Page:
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It’s not often that you can see recent scientific discoveries first-hand, but in this exhibition at the British Museum, you can witness the uncovering of new findings. Over 1,200 years ago, two cities sunk into the Nile Delta, Thonis-Herakleion and Canopus. Now, thanks to a remarkable underwater excavation, we have the chance to get up close with some remarkable artefacts.


Over the last 20 years, world-renowned archaeologists have excavated spectacular underwater discoveries using the latest technologies. They are placed alongside fascinating objects from major Egyptian museums for the first time in the UK. At the exhibition, we can witness the story of these two sunken cities, and how they were places where Greek and Egyptian culture intertwined, so much so that Greek versions of Egyptian gods were added to the religious sphere.


Pristine monumental statues, fine metal-ware and gold jewellery reveal how Greece and Egypt interacted in the late first millennium BC. The jewellery has been preserved impeccably – all the details and small etchings into precious metals can still be clearly seen, protected by the ocean for hundreds of years. These artefacts offer a new insight into the quality and unique character of the art of this period and shows how the Greek kings and queens who ruled Egypt for 300 years adopted and adapted Egyptian beliefs and rituals to legitimise their reign.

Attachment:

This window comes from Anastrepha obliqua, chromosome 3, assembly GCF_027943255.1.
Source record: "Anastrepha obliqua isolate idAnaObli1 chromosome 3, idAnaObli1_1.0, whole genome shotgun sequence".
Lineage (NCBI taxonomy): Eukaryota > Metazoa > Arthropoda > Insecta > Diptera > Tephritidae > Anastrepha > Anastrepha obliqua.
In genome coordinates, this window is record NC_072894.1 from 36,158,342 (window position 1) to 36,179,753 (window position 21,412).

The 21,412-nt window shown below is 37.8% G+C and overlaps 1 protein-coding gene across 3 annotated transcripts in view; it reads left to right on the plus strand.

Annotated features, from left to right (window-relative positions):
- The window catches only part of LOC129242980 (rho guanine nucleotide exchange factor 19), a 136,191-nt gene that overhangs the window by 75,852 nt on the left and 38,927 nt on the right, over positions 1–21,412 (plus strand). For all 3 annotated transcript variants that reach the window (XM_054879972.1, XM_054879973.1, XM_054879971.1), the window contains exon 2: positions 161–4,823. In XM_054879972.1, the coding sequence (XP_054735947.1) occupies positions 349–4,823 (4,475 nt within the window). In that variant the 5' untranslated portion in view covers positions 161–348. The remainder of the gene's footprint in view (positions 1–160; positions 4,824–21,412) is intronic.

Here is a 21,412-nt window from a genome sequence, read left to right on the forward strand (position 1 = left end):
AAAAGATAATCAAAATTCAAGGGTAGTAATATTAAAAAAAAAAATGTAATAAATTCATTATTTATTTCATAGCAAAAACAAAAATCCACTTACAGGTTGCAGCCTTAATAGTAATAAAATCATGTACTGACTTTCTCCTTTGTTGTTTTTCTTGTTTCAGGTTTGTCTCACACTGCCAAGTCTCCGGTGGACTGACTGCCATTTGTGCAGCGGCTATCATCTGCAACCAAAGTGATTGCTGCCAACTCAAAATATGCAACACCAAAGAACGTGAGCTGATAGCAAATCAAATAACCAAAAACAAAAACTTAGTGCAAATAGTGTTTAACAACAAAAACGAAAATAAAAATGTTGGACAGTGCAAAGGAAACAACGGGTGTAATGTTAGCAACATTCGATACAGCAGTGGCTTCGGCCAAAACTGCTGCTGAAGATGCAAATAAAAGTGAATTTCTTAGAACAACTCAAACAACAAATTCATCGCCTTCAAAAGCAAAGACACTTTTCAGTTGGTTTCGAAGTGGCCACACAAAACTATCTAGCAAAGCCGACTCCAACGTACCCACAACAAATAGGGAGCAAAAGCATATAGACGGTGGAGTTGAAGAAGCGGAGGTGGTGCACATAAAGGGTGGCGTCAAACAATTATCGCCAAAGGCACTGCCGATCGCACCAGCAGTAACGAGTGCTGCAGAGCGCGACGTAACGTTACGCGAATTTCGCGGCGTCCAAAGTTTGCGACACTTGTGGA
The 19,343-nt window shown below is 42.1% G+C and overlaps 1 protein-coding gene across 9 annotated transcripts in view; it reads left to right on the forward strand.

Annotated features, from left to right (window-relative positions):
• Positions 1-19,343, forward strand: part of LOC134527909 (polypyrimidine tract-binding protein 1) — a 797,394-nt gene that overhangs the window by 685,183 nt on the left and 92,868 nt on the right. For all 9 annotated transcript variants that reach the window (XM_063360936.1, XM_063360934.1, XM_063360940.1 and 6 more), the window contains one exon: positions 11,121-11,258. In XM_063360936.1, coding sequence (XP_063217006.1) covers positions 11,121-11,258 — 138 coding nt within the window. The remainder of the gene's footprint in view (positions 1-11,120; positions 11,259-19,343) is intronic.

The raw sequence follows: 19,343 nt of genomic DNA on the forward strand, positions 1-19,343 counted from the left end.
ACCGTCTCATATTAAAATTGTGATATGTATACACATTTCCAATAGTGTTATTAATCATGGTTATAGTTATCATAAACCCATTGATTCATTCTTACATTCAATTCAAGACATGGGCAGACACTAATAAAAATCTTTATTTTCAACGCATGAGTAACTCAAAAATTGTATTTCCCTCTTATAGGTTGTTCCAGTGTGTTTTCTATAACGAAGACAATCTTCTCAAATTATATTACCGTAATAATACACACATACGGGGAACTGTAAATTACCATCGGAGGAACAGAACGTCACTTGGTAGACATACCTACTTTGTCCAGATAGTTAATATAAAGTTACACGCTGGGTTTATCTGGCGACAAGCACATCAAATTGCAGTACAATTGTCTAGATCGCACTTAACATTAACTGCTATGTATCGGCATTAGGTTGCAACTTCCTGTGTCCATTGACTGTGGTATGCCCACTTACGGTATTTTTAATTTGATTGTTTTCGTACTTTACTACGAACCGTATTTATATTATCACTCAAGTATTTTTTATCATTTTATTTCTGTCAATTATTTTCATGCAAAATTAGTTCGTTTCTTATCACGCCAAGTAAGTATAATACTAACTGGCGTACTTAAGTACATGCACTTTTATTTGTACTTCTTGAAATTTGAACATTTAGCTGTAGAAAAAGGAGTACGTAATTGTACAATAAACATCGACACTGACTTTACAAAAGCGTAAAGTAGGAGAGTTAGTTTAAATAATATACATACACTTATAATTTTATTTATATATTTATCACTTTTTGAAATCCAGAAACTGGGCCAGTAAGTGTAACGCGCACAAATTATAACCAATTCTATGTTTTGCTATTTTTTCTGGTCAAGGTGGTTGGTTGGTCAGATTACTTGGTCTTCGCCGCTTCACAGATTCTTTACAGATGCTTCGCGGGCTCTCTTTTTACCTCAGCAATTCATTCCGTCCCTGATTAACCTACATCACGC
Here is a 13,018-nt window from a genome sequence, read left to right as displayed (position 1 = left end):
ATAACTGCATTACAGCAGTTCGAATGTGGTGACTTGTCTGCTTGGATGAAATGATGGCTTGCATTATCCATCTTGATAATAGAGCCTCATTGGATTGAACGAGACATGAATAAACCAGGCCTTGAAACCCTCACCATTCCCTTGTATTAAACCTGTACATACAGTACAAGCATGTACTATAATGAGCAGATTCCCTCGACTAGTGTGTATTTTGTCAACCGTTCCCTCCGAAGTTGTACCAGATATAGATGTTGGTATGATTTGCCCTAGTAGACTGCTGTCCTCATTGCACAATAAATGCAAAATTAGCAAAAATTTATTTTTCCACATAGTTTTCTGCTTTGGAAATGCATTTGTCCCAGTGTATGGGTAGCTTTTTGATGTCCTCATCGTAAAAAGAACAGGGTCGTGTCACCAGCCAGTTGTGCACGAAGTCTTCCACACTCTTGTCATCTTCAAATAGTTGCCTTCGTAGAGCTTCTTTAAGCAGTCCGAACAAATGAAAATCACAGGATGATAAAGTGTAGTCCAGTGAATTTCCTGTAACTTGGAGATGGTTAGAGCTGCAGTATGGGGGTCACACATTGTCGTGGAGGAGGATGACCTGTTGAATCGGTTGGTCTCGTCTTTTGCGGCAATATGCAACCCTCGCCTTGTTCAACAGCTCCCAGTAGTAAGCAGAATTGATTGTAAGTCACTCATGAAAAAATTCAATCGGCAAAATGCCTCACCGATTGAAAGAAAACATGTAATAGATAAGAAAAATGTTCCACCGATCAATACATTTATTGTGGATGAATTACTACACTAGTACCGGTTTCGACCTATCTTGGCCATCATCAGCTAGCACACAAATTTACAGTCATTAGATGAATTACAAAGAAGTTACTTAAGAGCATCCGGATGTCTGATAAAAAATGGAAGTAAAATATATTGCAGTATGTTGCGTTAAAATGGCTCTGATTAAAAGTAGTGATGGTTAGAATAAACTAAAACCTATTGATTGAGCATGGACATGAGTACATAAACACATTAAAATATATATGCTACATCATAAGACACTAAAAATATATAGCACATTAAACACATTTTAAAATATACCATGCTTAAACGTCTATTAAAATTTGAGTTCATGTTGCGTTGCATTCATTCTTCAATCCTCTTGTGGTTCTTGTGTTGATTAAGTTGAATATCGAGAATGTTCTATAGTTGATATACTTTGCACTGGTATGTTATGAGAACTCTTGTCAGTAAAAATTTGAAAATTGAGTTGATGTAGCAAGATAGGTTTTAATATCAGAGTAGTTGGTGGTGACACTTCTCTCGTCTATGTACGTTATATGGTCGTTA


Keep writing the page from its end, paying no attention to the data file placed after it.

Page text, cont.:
Sacred offerings and ritual objects reveal the cult of Osiris – the god of the underworld who held the promise of eternal life. They tell stories of political power and popular belief, myth and migration, gods and kings. The exhibition has helped us learn a lot from the form taken by the religious statues dug up from their watery grave. The statues were mainly of Ptolemaic gods with human features that represented the same qualities Egyptians prescribed to animals.


It’s astonishing how well preserved these items are. The underwater recovery is only 5% complete so we can’t wait to what else it uncovers.